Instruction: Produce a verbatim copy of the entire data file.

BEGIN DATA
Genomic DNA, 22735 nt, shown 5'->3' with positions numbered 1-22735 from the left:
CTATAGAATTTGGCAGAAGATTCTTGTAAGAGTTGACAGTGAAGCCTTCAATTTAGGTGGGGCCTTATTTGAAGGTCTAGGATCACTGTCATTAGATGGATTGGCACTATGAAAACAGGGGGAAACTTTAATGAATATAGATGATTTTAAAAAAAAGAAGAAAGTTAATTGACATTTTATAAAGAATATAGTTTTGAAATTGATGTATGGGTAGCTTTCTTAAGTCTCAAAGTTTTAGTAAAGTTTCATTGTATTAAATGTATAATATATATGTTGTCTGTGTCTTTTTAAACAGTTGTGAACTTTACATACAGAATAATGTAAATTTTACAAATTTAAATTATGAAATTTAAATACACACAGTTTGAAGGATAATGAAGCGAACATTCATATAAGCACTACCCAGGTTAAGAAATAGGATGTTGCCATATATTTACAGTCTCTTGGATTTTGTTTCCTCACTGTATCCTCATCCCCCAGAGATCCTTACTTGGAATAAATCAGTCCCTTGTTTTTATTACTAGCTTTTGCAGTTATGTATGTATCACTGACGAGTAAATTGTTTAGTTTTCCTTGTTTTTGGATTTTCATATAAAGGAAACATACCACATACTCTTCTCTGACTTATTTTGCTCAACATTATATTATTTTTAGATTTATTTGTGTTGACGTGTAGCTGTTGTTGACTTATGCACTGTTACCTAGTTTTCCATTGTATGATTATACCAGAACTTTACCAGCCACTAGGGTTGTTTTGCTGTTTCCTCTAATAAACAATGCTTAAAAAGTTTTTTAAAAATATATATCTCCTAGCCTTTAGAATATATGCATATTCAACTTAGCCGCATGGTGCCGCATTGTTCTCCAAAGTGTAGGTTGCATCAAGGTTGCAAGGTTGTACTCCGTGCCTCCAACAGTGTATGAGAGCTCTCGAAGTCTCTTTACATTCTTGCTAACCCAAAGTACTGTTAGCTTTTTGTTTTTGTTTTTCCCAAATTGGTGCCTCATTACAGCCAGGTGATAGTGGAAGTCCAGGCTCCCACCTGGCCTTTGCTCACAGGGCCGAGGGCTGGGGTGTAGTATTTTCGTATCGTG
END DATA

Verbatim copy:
Genomic DNA, 22735 nt, shown 5'->3' with positions numbered 1-22735 from the left:
CTATAGAATTTGGCAGAAGATTCTTGTAAGAGTTGACAGTGAAGCCTTCAATTTAGGTGGGGCCTTATTTGAAGGTCTAGGATCACTGTCATTAGATGGATTGGCACTATGAAAACAGGGGGAAACTTTAATGAATATAGATGATTTTAAAAAAAAGAAGAAAGTTAATTGACATTTTATAAAGAATATAGTTTTGAAATTGATGTATGGGTAGCTTTCTTAAGTCTCAAAGTTTTAGTAAAGTTTCATTGTATTAAATGTATAATATATATGTTGTCTGTGTCTTTTTAAACAGTTGTGAACTTTACATACAGAATAATGTAAATTTTACAAATTTAAATTATGAAATTTAAATACACACAGTTTGAAGGATAATGAAGCGAACATTCATATAAGCACTACCCAGGTTAAGAAATAGGATGTTGCCATATATTTACAGTCTCTTGGATTTTGTTTCCTCACTGTATCCTCATCCCCCAGAGATCCTTACTTGGAATAAATCAGTCCCTTGTTTTTATTACTAGCTTTTGCAGTTATGTATGTATCACTGACGAGTAAATTGTTTAGTTTTCCTTGTTTTTGGATTTTCATATAAAGGAAACATACCACATACTCTTCTCTGACTTATTTTGCTCAACATTATATTATTTTTAGATTTATTTGTGTTGACGTGTAGCTGTTGTTGACTTATGCACTGTTACCTAGTTTTCCATTGTATGATTATACCAGAACTTTACCAGCCACTAGGGTTGTTTTGCTGTTTCCTCTAATAAACAATGCTTAAAAAGTTTTTTAAAAATATATATCTCCTAGCCTTTAGAATATATGCATATTCAACTTAGCCGCATGGTGCCGCATTGTTCTCCAAAGTGTAGGTTGCATCAAGGTTGCAAGGTTGTACTCCGTGCCTCCAACAGTGTATGAGAGCTCTCGAAGTCTCTTTACATTCTTGCTAACCCAAAGTACTGTTAGCTTTTTGTTTTTGTTTTTCCCAAATTGGTGCCTCATTACAGCCAGGTGATAGTGGAAGTCCAGGCTCCCACCTGGCCTTTGCTCACAGGGCCGAGGGCTGGGGTGTAGTATTTTCGTATCGTG